Is the pitch also an important tool when looking to make yourself understood?
Yes because explaining something through video clips is good, but when you can take them through a live example on the pitch, that's something else. That way you have a clear example, there is no debate, no excuses can be made like: "We didn't see it clearly, it happened quickly" The pitch speaks more than anywhere else.
Of all of the elements of the role of a coach, which do you like the most?
Everything. But if I had to choose just one thing, it would be the relationships. Speaking with a player, I think it's a moment of privilege. For the player and for him, because he can see that we are looking after him, that we really want him to progress. That's very important.
In your way of correcting and directing, what differs in your approach between the youngsters and the pros?
What do you mean?
In youth football, the objective is to improve players. I'm not inventing anything new in saying that. The result is less important than the content of the match, which allows you to accompany a player as he builds his career and looks to progress. With the pros, the content of the match brings continuity, but the priority will always be the result. We know the matches are won through confidence and confidence is the only way to liberate players and allow them to bloom while taking on-board your instructions. You need the content in the matches, because over a season that's what allows you to obtain what you want, but the result remains the priority, so everything becomes more urgent. You need to be good quickly, take on instructions quickly. That's where our role becomes important. We need to find the best way to make ourselves understood.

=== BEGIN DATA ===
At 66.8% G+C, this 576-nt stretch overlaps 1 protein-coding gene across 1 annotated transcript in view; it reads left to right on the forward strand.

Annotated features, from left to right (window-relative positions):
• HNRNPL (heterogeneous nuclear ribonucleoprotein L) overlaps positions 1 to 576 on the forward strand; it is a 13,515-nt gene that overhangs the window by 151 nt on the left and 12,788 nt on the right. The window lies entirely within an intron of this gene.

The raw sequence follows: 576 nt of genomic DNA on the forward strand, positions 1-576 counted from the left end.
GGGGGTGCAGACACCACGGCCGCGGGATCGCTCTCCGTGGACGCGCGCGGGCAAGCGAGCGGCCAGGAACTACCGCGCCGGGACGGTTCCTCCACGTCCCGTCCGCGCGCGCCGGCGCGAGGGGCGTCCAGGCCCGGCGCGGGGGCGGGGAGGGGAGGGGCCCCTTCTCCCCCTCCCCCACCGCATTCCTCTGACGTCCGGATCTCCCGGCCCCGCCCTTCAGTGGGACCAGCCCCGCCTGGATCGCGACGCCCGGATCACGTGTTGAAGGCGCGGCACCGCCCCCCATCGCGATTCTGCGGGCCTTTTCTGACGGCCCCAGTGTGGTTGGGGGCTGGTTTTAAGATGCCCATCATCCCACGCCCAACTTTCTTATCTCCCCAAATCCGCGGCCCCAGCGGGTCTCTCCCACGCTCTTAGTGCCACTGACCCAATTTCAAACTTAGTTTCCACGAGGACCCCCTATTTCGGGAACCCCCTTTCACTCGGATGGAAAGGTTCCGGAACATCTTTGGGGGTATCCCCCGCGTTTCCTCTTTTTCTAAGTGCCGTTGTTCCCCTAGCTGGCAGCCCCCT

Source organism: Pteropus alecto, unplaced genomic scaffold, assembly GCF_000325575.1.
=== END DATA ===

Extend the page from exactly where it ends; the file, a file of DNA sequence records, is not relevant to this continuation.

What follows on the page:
"The credit will always be given to the players…"
Did you speak more on the pitch when you were captain of Le Gym, or now as assistant coach?
I haven't changed my approach. I have always spoken in the dressing room and on the pitch. Today, I just do it differently. For example, I don't go into the dressing room. For me, that's the players' area. I didn't like people coming there when I played, so I don't see why I would do so now. But outside of that, we talk a lot. I don't think I speak any more or any less than before. I have always looked after everybody, those who are playing and those who aren't playing, I have always been like that.
You are yet to be present on the bench in front of a full stadium. Do you think that this will change your way of being, especially in terms of the instructions you give?
I think it will push us to perform even better. I don't know if that opportunity will present itself this season, because it's looking difficult to see how we can have fans at the ground in the short-term. With the atmosphere, it's difficult to make yourself heard, to share messages with the players. It can take a bit longer and at this level, you don't have that time. It will push us to be even more demanding.
Can a match be won from the bench?
I think so, even though the credit will always be given to the players…
Do you get the impression that you are more passionate today than you were as a player?